Height-Velocity diagram for Bell 206

Throughout the country, there are many commercial helicopter operators who contract out their services, then employ pilots who are eager to build hours flying the contracted missions. But, these pilots are so eager that they tend not to challenge their boss when they are asked to fly what are clearly unsafe missions. A pair of common examples will follow, but first look at this diagram.

In this graphic example, Bell has published operating parameters for their model Bell 206, a very common helicopter. This ‘Height-Velocity Diagram’ shows which combinations of speed and altitude are considered safe, and which are considered dangerous. Essentially, the hatch-marked portions show that the helicopter needs to be operated low, over ‘smooth, level, firm’ ground, or it can be operated higher with added speed. In general, operating a helicopter at speeds under 40 mph and over 20 feet above the ground is deemed hazardous. Hover operations (with little or no airspeed), even as high as 400+ feet, are to be avoided.

Here in my corner of the country, in the Pacific Northwest, people have died flying small helicopters doing low-altitude contract flying. One typical operation is the slinging of bundles of Christmas trees from the field to staging areas, in the late Fall. The helicopters zip back and forth, rarely going higher than 100-feet altitude. Another typical operation is to ‘air-dry’ cherry trees in early Summer, flying low to blow off the morning dew, so the hand-picking crews can get to work.

As the diagram shows (and this is a typical helicopter diagram), the manufacturers clearly declare that it is unsafe to use their helicopters at altitude/speed combinations as are needed for these two common commercially contracted operations. To emphasize this point, I have added some colored marks:

  • The green dots illustrate operations considered safe: hovering at ten feet or less, and slightly higher only if some speed is added.
  • The blue rectangles illustrate safe operations at 10mph speeds at and below 10 feet AGL. These also illustrate safe operations at a 50mph speed, but only in the altitude range of 10-feet to 43-feet above the flat, firm unobstructed surface.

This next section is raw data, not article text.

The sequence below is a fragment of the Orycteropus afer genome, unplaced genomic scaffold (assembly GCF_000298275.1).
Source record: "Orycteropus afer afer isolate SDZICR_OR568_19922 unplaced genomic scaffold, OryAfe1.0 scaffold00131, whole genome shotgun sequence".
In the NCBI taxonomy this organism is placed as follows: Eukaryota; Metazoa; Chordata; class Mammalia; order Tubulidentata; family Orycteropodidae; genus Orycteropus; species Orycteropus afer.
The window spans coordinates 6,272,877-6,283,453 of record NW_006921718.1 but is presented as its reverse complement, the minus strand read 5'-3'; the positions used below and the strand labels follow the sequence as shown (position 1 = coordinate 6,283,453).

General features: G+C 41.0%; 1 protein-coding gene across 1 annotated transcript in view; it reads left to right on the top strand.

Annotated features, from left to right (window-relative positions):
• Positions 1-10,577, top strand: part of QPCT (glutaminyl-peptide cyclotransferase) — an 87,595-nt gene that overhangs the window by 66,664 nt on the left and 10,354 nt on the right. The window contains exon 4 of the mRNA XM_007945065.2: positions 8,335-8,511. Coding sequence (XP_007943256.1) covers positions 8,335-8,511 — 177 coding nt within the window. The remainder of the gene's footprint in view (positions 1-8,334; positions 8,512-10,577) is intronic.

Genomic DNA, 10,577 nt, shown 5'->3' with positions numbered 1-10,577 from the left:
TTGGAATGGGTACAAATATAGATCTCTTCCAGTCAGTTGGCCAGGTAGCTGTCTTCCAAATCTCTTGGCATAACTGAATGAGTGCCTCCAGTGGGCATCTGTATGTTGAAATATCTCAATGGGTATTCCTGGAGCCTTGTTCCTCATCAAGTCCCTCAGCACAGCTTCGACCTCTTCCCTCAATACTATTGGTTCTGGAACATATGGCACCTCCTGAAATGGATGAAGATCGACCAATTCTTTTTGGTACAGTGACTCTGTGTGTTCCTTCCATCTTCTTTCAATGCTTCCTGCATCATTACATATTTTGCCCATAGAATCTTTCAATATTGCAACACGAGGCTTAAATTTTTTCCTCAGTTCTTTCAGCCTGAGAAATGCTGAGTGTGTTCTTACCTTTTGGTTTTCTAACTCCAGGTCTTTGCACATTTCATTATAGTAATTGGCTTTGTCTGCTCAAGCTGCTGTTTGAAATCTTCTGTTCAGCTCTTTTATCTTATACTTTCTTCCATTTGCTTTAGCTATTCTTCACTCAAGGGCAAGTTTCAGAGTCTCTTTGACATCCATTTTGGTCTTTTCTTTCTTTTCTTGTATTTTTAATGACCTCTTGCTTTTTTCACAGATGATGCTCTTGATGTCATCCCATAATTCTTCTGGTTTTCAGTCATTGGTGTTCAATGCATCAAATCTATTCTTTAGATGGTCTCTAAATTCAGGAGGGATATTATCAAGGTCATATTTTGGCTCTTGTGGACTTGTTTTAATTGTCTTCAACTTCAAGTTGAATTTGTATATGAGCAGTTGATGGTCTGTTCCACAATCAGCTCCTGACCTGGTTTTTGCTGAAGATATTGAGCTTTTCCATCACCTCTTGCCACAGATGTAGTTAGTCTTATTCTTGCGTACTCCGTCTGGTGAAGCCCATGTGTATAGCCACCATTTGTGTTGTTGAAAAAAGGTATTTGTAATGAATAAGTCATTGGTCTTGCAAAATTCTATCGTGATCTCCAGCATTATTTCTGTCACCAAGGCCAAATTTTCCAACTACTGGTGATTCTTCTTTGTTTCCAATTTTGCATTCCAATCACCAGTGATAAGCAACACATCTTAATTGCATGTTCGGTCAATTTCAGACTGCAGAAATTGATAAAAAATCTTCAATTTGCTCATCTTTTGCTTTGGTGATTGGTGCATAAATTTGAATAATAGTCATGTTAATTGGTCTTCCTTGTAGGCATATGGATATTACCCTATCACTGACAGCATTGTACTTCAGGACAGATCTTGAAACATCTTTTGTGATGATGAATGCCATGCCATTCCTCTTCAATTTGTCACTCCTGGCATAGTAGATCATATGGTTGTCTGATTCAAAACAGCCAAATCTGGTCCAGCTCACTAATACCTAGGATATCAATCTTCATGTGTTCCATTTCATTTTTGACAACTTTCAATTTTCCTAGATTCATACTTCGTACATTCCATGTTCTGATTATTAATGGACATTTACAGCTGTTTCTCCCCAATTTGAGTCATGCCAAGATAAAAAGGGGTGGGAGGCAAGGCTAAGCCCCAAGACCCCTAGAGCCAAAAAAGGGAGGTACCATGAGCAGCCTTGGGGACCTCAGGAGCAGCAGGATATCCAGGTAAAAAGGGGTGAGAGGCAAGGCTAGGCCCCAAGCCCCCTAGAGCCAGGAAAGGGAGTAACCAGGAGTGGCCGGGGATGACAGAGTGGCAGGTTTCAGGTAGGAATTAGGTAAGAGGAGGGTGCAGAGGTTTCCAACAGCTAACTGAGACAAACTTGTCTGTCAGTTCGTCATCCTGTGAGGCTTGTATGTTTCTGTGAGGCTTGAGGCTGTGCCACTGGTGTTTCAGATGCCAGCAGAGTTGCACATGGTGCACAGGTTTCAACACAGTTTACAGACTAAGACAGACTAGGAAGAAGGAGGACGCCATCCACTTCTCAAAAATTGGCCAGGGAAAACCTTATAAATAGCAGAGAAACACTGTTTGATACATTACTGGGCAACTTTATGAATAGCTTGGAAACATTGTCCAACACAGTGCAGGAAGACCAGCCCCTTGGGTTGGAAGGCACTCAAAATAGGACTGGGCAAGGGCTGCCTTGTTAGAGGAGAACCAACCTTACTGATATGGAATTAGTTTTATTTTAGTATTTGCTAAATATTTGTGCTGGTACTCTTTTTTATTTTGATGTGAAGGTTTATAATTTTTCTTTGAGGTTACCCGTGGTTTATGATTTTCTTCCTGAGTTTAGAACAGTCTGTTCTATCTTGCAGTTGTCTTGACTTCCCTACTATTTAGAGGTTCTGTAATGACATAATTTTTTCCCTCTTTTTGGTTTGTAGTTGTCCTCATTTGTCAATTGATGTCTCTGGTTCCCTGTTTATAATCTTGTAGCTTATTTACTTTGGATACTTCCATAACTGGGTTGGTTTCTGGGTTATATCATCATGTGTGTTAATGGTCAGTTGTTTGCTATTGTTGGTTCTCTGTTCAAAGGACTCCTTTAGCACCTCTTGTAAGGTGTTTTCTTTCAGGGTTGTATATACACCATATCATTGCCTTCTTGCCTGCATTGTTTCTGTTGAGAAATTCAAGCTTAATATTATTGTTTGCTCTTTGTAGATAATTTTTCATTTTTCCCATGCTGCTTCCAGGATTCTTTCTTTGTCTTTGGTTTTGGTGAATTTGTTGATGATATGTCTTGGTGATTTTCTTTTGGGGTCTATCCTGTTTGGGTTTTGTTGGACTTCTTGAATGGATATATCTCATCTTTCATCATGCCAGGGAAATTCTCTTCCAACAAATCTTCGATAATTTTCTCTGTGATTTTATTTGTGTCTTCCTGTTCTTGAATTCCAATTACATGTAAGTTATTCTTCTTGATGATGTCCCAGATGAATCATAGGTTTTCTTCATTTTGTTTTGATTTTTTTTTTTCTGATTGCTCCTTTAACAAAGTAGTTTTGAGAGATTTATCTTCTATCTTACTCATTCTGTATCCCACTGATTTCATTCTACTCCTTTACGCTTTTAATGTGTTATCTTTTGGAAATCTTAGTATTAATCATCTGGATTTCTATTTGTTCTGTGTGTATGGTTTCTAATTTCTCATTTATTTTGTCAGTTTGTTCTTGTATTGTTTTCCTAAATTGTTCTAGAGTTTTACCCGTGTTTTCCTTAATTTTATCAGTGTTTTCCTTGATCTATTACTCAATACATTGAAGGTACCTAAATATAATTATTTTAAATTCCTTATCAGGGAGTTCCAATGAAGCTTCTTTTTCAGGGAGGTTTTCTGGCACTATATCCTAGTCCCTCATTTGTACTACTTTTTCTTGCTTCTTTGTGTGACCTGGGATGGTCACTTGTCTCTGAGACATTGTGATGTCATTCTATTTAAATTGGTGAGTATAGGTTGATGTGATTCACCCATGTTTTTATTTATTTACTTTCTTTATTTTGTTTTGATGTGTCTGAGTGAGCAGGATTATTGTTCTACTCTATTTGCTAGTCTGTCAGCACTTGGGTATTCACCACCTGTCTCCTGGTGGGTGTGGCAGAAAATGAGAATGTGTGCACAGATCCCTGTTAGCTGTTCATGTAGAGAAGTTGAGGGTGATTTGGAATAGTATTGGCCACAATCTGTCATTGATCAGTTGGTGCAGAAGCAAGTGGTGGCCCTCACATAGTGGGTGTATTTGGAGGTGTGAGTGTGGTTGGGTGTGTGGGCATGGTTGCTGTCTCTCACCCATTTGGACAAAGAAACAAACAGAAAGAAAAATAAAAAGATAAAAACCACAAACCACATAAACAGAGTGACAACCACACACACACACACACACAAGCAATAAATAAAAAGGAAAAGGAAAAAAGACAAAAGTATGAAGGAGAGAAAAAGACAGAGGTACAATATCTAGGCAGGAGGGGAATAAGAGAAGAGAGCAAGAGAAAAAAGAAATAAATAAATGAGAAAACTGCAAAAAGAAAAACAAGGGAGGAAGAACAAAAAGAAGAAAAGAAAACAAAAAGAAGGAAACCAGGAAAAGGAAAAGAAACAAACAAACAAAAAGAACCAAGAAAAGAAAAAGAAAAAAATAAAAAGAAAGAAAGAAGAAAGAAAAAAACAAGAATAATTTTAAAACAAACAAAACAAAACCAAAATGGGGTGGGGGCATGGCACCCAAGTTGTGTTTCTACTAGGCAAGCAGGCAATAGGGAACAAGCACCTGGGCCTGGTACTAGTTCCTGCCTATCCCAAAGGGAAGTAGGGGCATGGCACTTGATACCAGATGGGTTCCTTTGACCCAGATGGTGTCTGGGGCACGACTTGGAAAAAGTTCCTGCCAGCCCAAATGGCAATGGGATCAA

• The red squares illustrate the unsafe flight conditions when slinging bundles of Christmas Trees. One square shows a combination of 10mph & 110-feet altitude; the other square shows a combination of 20mph and 65-feet altitude.
  • The orange squares illustrate the unsafe flight conditions when drying cherries with a helicopter. The left square depicts a 10mph & 15-feet altitude combination; the right square depicts a 30mph & 20-feet altitude combination.

Not depicted are the hundreds of sustained hover operations related to powerline construction and maintenance. Helicopters are hired to hover for long periods of time, positioning materials, equipment and personnel, typically at altitudes from just above the powerline to a few hundred feet total elevation. The vast majority of reported (and NTSB-investigated) contract helicopter accidents are for exactly this unsafe scenario.

There have been many fatal accidents investigated by NTSB. Despite this long history, it appears that FAA has done nothing to clamp down on these unsafe commercial helicopter operations. In the meantime, FAA continues to propose fines against airlines (few of which are ever collected), delay the safe development of drone systems, and obstruct the rights of impacted airport neighbors and truth-speaking Whistleblower employees … all while the helicopter death toll goes on.